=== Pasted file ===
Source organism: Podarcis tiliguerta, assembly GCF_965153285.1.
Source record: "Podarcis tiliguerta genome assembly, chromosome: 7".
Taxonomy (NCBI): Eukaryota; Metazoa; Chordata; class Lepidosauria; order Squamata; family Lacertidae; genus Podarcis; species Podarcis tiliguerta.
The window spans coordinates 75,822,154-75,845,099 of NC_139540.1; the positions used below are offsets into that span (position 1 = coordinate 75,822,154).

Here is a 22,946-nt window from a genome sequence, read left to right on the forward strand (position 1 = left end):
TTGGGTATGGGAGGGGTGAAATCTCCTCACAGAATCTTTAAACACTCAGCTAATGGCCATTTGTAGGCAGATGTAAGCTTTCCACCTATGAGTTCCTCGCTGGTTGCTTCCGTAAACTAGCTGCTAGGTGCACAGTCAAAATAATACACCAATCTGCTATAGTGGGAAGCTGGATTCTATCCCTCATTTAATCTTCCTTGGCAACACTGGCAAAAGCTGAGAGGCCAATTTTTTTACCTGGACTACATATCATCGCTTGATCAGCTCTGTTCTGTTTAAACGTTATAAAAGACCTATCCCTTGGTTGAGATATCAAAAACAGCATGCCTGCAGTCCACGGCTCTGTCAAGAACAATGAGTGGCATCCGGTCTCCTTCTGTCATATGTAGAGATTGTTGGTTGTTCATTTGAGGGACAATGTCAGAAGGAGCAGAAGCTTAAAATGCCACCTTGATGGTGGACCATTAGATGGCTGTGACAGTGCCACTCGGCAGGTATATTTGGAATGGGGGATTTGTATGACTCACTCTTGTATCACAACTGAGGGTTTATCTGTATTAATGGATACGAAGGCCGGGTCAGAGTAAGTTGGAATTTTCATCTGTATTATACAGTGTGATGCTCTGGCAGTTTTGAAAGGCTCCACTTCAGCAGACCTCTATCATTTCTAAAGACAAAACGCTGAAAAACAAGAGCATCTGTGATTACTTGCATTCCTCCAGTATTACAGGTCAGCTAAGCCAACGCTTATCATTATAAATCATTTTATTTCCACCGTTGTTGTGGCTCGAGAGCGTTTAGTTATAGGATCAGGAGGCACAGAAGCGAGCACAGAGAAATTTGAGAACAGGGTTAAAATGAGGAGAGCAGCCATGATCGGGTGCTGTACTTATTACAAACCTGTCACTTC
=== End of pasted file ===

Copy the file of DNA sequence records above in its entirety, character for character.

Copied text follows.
Source organism: Podarcis tiliguerta, assembly GCF_965153285.1.
Source record: "Podarcis tiliguerta genome assembly, chromosome: 7".
Taxonomy (NCBI): Eukaryota; Metazoa; Chordata; class Lepidosauria; order Squamata; family Lacertidae; genus Podarcis; species Podarcis tiliguerta.
The window spans coordinates 75,822,154-75,845,099 of NC_139540.1; the positions used below are offsets into that span (position 1 = coordinate 75,822,154).

Here is a 22,946-nt window from a genome sequence, read left to right on the forward strand (position 1 = left end):
TTGGGTATGGGAGGGGTGAAATCTCCTCACAGAATCTTTAAACACTCAGCTAATGGCCATTTGTAGGCAGATGTAAGCTTTCCACCTATGAGTTCCTCGCTGGTTGCTTCCGTAAACTAGCTGCTAGGTGCACAGTCAAAATAATACACCAATCTGCTATAGTGGGAAGCTGGATTCTATCCCTCATTTAATCTTCCTTGGCAACACTGGCAAAAGCTGAGAGGCCAATTTTTTTACCTGGACTACATATCATCGCTTGATCAGCTCTGTTCTGTTTAAACGTTATAAAAGACCTATCCCTTGGTTGAGATATCAAAAACAGCATGCCTGCAGTCCACGGCTCTGTCAAGAACAATGAGTGGCATCCGGTCTCCTTCTGTCATATGTAGAGATTGTTGGTTGTTCATTTGAGGGACAATGTCAGAAGGAGCAGAAGCTTAAAATGCCACCTTGATGGTGGACCATTAGATGGCTGTGACAGTGCCACTCGGCAGGTATATTTGGAATGGGGGATTTGTATGACTCACTCTTGTATCACAACTGAGGGTTTATCTGTATTAATGGATACGAAGGCCGGGTCAGAGTAAGTTGGAATTTTCATCTGTATTATACAGTGTGATGCTCTGGCAGTTTTGAAAGGCTCCACTTCAGCAGACCTCTATCATTTCTAAAGACAAAACGCTGAAAAACAAGAGCATCTGTGATTACTTGCATTCCTCCAGTATTACAGGTCAGCTAAGCCAACGCTTATCATTATAAATCATTTTATTTCCACCGTTGTTGTGGCTCGAGAGCGTTTAGTTATAGGATCAGGAGGCACAGAAGCGAGCACAGAGAAATTTGAGAACAGGGTTAAAATGAGGAGAGCAGCCATGATCGGGTGCTGTACTTATTACAAACCTGTCACTTC